Located just outside Charlottesville, Virginia, in the Piedmont region, the plantation was originally 5000 acre, with Jefferson using the labor of enslaved Africans for extensive cultivation of tobacco and mixed crops, later shifting from tobacco cultivation to wheat in response to changing markets.

Buckingham County, Virginia

Buckingham CountyBuckinghamBuckingham Counties
Charlottesville is the heart of the Charlottesville metropolitan area, which includes Albemarle, Buckingham, Fluvanna, Greene, and Nelson counties.
Buckingham is part of the Charlottesville Metropolitan Statistical Area.

Orange, Virginia

OrangeOrange Court HouseOrange Court House, Virginia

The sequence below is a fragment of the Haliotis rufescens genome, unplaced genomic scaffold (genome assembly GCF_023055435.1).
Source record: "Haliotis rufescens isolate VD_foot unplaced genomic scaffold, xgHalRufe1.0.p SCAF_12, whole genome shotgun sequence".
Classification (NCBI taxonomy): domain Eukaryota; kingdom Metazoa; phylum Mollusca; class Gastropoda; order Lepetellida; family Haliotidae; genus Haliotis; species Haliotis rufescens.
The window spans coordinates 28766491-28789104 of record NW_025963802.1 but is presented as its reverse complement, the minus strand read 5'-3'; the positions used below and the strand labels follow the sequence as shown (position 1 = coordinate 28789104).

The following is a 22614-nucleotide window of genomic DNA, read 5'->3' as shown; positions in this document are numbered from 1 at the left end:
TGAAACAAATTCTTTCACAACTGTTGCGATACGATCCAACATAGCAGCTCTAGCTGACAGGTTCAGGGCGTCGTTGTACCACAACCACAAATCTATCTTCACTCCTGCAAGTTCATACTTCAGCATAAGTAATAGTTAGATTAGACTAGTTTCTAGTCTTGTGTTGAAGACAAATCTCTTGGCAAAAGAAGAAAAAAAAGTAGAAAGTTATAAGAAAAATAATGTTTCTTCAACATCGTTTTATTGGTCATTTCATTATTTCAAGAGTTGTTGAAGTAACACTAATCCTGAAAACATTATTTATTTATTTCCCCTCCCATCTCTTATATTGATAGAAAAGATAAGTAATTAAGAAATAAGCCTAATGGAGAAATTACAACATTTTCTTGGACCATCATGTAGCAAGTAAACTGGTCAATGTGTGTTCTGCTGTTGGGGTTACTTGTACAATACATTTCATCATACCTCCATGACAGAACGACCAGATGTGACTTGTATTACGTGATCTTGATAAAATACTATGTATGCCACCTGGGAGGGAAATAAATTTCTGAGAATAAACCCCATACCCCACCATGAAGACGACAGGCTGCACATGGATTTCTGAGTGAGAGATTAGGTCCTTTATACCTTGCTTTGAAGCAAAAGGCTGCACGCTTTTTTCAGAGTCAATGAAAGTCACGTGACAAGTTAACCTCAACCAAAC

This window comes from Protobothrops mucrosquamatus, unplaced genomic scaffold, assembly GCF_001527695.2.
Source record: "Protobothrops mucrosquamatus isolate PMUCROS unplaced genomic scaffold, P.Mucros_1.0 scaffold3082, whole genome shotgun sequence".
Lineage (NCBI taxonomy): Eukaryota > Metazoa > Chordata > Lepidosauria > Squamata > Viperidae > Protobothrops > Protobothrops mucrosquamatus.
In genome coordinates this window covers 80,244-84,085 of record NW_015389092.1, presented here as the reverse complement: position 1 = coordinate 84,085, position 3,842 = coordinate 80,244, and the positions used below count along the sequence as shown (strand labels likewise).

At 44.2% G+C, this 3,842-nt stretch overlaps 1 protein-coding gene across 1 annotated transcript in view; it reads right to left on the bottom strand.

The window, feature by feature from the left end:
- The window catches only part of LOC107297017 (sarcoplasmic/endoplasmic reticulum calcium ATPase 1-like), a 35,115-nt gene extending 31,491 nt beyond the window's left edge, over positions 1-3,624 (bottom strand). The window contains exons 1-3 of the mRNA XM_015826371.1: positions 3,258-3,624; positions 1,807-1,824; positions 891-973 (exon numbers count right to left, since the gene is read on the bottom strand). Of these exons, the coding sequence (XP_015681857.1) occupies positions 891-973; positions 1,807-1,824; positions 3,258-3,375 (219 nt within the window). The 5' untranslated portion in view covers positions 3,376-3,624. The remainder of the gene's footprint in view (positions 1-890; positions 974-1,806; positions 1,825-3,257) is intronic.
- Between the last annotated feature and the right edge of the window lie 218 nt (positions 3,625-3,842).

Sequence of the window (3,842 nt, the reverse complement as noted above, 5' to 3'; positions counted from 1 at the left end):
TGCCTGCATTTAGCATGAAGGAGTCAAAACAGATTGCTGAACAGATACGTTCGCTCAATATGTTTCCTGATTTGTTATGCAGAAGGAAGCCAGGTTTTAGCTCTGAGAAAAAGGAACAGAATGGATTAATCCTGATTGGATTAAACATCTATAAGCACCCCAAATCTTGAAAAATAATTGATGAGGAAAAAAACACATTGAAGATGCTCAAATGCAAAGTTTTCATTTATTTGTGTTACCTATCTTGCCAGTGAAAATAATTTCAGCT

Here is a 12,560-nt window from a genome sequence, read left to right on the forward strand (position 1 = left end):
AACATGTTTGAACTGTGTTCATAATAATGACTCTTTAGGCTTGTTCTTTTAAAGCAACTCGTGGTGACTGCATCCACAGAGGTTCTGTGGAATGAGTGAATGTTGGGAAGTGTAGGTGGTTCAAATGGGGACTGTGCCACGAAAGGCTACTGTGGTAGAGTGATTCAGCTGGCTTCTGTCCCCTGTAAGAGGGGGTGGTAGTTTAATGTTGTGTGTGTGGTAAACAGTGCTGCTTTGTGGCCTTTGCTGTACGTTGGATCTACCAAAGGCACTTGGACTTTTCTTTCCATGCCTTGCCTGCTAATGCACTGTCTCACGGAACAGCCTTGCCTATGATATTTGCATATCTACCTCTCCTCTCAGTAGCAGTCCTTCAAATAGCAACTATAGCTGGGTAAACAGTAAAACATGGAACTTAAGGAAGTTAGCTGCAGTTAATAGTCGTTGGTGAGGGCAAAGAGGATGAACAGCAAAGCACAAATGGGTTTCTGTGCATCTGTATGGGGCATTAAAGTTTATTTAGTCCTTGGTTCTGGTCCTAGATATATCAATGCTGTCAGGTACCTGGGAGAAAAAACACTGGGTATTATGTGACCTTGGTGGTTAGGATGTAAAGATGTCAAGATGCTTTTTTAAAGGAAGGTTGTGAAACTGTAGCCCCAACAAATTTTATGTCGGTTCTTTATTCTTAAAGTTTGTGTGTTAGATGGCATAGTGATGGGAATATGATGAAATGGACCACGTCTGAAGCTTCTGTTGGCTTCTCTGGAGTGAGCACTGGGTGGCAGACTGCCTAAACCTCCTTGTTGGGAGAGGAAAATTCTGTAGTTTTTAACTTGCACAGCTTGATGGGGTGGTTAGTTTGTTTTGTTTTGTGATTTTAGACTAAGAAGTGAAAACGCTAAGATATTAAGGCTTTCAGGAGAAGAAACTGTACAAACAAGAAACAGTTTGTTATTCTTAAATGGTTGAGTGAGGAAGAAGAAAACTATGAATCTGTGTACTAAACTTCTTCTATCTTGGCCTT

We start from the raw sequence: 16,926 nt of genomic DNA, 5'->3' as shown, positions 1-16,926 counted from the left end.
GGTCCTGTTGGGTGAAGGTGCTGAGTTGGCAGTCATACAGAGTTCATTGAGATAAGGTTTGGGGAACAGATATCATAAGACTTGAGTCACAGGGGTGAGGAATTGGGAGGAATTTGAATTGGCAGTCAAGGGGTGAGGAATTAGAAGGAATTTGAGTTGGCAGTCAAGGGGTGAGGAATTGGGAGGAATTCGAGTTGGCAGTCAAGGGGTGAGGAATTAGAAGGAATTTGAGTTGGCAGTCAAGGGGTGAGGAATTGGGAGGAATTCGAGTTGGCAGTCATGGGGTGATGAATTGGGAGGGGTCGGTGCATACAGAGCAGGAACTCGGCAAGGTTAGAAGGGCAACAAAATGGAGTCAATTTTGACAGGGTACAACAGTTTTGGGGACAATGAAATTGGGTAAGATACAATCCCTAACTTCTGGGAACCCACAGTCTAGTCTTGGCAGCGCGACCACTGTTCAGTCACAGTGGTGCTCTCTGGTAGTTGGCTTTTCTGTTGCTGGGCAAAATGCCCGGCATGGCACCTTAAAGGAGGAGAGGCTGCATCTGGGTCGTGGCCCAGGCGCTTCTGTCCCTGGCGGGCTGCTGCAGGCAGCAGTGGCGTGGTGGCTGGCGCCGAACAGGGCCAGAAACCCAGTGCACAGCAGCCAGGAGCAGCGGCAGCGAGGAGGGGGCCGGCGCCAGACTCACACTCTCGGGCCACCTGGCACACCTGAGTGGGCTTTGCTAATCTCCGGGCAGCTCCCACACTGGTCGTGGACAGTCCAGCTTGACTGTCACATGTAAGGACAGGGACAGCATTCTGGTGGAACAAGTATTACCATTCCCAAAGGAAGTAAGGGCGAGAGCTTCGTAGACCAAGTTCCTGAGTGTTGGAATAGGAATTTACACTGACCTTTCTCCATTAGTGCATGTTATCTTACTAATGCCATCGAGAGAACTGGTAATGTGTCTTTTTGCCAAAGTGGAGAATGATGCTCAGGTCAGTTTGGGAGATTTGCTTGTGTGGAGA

Orange, located 26 mi northeast of the city, was the hometown of President James Madison.
Orange is 28 mi northeast of Charlottesville, 88 mi southwest of Washington, D.C., and 4 mi east of James Madison's plantation of Montpelier.

U.S. Route 250

US 250250U.S. Highway 250
It was situated along a trade route called Three Notched Road (present day U.S. Route 250), which led from Richmond to the Great Valley.
It goes through the cities of Richmond, Charlottesville, Staunton, and Waynesboro, Virginia; and Wheeling, West Virginia.

Jefferson School (Charlottesville, Virginia)

Jefferson High SchoolJefferson High School.Jefferson School
It was located in the Preston Building, 115 Fourth Street, N.W. James Fleming was a graduate of Jefferson High School.
The Jefferson School is a historic building in Charlottesville, Virginia.

Vinegar Hill (Charlottesville, Virginia)

Vinegar Hill